Freshmen to Watch: Rep. Dottie Bailey

   

With a background as a grassroots lobbyist, banker, and Tea Party member, freshman Rep. Dottie Bailey proves to be someone her constituents can rely on.

Already as a lawmaker, Bailey said she’s focused on bills that have been presented to her by constituents — including a reform bill on the guardian ad litem, Senate Bill 88, which was brought to her by a group of fathers.

“It’s in the Senate right now, and if it comes over to House, I will sponsor it,” Bailey said.

With the departure of incumbent-Rep. Kirk Matthews, Bailey was contacted to see if she would consider running in his place. Aware of her time in the political realm, the committee believed in her ability to represent the 110th district — especially after she’s spent so much time convincing others to run for office.

“I’ve always said to other people ‘I wish you would run and take up this office.’ So I kind of had to do what I’ve asked other people to do, and I’m very honored and humbled to do so,” Bailey said.

As she took office, Bailey knew she had to be knowledgeable of the mechanics of both the U.S. and Missouri governments. So Bailey pulled from influences from the likes of the Founding Fathers, and she believes she has a solid basis from which to work as a state representative.

“I’ve always been of the mind that it’s a government of the people, for the people, and by the people. We’re a republic,” Bailey said. “I’ve always been in that process at some level — never at this level — but I’ve been a grassroots lobbyist and a former Tea Party person. So I’ve been in the realm a lot, and I understand our founders and what they mean by a representative republic. That’s kind of why I’ve decided to do this. I’ve always been in it in some way, shape, or form.”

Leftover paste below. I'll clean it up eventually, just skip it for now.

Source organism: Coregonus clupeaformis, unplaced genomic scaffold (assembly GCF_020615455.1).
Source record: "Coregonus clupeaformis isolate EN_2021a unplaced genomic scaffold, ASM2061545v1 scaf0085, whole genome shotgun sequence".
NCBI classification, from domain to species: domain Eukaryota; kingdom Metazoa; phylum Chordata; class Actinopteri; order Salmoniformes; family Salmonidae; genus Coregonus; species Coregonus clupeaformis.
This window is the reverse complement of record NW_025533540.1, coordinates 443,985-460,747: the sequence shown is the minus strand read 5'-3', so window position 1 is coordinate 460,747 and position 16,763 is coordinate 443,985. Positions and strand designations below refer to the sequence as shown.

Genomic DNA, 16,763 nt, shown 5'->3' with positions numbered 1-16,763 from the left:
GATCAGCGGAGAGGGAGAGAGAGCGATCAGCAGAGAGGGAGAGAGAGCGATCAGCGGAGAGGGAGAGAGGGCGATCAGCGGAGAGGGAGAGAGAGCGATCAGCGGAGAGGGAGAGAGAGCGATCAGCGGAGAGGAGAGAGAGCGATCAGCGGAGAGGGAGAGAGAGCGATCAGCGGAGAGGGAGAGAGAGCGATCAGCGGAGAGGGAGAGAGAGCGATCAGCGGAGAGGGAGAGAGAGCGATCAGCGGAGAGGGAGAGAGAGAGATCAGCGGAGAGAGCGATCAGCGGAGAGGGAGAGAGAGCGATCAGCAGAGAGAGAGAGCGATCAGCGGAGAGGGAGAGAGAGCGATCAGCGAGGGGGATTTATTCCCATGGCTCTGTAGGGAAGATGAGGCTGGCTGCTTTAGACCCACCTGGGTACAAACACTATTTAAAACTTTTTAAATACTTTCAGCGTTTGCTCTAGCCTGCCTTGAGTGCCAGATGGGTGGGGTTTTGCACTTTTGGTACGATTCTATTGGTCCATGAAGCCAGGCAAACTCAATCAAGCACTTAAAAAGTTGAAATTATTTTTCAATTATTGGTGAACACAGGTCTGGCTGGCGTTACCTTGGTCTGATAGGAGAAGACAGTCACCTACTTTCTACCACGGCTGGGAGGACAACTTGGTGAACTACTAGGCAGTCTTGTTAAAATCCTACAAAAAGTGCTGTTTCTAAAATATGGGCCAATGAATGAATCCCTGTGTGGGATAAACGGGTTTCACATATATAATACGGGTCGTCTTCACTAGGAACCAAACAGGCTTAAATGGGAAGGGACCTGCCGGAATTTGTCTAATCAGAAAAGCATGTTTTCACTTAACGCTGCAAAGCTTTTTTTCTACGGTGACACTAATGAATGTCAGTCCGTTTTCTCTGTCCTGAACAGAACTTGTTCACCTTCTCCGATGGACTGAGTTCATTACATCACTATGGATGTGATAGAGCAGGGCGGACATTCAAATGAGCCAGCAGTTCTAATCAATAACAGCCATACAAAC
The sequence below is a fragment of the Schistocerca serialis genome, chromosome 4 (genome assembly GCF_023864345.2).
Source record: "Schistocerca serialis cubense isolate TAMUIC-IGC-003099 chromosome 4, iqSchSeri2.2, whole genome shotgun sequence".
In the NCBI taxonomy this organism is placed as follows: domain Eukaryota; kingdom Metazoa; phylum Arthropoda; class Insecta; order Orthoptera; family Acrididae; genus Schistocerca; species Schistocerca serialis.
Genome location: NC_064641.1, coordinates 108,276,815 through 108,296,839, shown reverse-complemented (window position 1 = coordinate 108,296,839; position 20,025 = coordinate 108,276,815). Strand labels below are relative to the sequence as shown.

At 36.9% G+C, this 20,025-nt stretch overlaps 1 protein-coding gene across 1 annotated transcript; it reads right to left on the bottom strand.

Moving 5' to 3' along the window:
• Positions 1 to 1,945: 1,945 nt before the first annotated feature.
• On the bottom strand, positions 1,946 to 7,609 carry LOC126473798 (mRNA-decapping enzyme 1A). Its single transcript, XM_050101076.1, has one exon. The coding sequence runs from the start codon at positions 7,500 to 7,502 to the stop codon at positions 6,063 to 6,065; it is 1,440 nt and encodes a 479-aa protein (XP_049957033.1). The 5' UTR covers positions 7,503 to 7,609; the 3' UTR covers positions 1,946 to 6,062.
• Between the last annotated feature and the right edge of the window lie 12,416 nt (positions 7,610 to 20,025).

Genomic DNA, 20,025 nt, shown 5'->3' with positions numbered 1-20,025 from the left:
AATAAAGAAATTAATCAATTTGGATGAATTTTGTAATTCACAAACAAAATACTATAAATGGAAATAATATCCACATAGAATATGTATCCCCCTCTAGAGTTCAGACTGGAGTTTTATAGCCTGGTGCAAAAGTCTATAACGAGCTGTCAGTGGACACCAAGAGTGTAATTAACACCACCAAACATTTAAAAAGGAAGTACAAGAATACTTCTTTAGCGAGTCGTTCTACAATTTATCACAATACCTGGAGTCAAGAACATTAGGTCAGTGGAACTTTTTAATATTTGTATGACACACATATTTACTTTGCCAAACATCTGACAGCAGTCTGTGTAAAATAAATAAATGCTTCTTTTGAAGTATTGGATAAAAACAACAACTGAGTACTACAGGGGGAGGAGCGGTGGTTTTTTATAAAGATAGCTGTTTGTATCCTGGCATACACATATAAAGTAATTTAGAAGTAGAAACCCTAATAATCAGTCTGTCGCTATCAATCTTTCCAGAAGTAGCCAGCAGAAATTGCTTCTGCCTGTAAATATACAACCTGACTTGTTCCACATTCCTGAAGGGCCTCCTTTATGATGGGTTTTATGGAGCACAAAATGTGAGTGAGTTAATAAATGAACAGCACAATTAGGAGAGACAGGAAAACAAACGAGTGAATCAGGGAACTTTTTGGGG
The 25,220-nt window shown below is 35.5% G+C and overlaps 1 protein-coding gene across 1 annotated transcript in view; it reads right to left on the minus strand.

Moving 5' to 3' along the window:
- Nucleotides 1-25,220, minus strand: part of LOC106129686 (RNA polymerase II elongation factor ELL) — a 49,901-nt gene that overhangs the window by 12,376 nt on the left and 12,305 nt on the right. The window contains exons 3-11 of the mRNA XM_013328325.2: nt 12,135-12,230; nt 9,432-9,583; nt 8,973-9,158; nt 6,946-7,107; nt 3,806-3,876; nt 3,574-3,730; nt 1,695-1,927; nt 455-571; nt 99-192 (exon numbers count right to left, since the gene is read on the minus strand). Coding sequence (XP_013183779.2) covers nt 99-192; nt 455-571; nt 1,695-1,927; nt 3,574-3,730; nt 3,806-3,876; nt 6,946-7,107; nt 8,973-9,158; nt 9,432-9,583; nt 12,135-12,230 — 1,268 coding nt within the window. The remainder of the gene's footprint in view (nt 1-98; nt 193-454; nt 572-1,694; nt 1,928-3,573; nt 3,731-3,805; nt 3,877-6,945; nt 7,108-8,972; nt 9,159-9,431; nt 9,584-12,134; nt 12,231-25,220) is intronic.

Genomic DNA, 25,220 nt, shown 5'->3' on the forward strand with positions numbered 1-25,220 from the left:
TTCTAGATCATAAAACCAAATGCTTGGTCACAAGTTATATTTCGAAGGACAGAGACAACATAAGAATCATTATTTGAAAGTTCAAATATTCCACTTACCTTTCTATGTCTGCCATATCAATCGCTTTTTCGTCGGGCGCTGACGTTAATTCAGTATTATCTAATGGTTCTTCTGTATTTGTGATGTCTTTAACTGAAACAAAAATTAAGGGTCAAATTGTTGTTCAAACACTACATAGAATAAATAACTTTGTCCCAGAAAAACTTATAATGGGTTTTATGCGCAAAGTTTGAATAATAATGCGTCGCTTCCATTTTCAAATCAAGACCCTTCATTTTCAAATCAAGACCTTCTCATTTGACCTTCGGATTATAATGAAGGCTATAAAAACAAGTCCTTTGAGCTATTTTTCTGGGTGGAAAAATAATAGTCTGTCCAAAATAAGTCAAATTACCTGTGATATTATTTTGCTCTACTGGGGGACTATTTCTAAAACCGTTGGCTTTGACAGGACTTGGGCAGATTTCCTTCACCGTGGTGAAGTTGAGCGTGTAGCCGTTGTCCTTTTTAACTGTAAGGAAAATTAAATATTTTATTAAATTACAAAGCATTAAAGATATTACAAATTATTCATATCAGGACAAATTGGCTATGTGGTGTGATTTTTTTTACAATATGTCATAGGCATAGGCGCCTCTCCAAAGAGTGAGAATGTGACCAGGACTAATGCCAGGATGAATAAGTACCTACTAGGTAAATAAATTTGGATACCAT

With her background in the political realm as well as in banking for about two decades, Bailey said she’s combined both aspects of her career in order to gain a better grasp on the kind of work she will tackle in office as well as navigating Capitol culture.

From her time in banking, Bailey said she learned about the free market and gave her the ability to be “business savvy,” she said.

“I’ve learned to get along with people — even people I don’t agree with. And obviously we don’t agree on everything, but we can still get along. I still respect the people on the other side of the aisle or even people in my own party that I don’t agree with. I can still respect them, and we can still have a debate without gouging each other’s eyes out. Business has taught me that a lot,” she said.

Her interests as a legislator include: free market issues, downsizing government, and truly helping those in need, she said. She’s also hesitant about issues regarding regulations or government spending.

“Our rights don’t come from government — they come from God — and our purpose as legislators is to secure those rights,” Bailey said. “All this regulation all the time, and all these fees pile up, and then we don’t have the money to pay for the things that we really need to pay for.”

Looking ahead, Bailey plans to take on archaic issues Missouri doesn’t need anymore, she said. Bailey hopes to throw away heavy regulations, allowing businesses to flourish.

Despite the demanding hours that being a representative entails, Bailey is proud of her work in office and is honored to have been chosen for the position. She aims to keep the needs of the people in the forefront of her mind as she grows as a lawmaker.

“They say it’s a part-time job, but it’s actually 24/7, 365 days a year. You really never stop, and I knew that going in,” Bailey said. “But when you’re here working with public policy, you realize the brevity of the responsibility you have. I think about that all the time.”

“I always try to take everybody’s opinions and thoughts and wants and needs into effect — not just my own,” she continued. “That’s why this is such an important job, and I just really appreciate it more than I did before. It’s a lot of responsibility which I’m very humbled to have.